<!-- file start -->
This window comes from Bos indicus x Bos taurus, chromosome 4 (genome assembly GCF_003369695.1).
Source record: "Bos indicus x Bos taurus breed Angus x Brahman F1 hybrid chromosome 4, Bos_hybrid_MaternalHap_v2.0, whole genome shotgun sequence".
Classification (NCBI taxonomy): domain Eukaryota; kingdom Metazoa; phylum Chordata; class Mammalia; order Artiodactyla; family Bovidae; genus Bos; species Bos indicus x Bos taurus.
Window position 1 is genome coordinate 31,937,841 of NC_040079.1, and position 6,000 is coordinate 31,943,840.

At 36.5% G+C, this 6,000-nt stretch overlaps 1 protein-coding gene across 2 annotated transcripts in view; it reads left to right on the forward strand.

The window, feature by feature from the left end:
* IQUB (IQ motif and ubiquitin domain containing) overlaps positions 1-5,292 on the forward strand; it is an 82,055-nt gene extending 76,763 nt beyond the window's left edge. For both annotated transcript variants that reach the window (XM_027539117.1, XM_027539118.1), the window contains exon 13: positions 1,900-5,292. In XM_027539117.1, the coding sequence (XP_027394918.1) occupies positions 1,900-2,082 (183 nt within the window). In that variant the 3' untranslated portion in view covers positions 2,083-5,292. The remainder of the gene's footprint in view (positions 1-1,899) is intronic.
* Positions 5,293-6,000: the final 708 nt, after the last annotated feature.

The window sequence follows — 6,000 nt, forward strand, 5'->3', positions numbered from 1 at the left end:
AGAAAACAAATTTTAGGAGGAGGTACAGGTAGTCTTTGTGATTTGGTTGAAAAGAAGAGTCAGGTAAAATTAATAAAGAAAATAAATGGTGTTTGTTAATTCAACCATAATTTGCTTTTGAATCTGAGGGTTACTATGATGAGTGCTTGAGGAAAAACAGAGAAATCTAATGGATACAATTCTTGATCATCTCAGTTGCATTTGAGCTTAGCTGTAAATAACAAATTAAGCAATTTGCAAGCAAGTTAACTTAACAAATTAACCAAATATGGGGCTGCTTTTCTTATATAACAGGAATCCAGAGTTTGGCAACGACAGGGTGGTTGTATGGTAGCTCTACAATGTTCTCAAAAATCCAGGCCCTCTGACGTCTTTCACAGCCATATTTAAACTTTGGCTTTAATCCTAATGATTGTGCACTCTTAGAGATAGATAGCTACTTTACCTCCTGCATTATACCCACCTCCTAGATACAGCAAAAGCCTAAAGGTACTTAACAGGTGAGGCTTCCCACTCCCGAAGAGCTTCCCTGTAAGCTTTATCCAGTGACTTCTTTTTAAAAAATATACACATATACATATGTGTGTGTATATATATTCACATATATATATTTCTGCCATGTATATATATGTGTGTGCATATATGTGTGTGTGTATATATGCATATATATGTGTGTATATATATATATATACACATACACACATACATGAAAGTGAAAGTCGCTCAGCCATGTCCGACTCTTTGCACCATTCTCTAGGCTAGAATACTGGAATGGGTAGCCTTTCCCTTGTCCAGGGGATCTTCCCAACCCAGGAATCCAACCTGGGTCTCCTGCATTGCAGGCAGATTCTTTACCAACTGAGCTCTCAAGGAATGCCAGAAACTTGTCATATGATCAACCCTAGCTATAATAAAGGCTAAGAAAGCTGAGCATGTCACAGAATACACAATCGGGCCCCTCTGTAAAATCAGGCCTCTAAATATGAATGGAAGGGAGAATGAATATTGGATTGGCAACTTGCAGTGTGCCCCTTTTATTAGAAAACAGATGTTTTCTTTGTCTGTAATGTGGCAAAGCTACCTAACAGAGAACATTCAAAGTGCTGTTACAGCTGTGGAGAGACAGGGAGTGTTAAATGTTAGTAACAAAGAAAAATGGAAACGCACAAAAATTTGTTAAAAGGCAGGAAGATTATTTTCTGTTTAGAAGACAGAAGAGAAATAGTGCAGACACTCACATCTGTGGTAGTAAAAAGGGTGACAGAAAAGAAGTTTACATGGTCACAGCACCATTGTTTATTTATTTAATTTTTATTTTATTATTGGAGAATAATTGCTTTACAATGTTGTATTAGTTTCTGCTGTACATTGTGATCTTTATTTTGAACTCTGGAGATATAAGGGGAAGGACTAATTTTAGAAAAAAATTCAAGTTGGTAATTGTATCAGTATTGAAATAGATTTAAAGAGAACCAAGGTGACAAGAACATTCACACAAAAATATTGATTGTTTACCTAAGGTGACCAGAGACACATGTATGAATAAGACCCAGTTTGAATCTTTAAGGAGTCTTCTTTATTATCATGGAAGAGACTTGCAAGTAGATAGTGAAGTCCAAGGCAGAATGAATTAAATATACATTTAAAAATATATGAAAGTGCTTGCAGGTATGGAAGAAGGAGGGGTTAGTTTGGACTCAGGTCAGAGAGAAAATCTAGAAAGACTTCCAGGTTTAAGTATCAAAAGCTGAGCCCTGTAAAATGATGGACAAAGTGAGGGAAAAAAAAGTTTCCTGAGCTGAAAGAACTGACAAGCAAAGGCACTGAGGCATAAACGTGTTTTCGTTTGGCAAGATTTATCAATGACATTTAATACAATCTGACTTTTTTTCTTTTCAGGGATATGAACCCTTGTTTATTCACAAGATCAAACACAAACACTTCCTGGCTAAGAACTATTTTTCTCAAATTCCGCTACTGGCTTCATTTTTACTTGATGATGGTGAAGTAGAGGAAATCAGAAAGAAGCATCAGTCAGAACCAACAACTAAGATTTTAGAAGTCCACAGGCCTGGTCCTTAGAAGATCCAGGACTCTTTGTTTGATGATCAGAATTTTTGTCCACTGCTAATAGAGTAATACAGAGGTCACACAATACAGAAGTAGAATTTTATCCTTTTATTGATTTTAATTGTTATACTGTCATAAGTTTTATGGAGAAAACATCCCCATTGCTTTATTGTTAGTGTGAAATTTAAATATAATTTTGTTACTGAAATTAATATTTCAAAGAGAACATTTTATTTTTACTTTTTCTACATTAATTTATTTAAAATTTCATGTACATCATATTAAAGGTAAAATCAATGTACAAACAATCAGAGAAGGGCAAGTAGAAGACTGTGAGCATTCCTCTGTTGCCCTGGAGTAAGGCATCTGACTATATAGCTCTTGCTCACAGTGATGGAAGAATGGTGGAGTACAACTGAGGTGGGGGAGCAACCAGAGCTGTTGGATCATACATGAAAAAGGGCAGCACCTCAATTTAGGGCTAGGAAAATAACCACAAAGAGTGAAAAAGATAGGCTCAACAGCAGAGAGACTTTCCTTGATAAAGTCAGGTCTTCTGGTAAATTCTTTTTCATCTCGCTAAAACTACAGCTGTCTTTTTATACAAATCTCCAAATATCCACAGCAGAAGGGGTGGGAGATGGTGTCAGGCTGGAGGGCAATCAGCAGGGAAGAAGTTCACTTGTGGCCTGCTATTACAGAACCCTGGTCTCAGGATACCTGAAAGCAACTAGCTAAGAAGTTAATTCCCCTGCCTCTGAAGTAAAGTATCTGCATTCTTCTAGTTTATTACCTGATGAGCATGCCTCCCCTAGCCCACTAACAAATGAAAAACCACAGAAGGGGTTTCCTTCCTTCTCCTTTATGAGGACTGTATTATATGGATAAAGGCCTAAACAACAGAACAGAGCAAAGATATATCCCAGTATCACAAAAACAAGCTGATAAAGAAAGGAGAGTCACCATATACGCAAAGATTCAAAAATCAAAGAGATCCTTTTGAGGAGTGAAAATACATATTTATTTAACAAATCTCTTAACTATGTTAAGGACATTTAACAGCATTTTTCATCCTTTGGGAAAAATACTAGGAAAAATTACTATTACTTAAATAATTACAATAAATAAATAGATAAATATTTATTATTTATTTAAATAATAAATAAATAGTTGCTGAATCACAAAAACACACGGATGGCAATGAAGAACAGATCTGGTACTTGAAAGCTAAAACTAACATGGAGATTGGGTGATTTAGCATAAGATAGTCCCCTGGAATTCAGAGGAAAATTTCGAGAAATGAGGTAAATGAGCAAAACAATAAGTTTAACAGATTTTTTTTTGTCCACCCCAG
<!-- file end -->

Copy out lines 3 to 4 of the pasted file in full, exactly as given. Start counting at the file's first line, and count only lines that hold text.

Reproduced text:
Classification (NCBI taxonomy): domain Eukaryota; kingdom Metazoa; phylum Chordata; class Mammalia; order Artiodactyla; family Bovidae; genus Bos; species Bos indicus x Bos taurus.
Window position 1 is genome coordinate 31,937,841 of NC_040079.1, and position 6,000 is coordinate 31,943,840.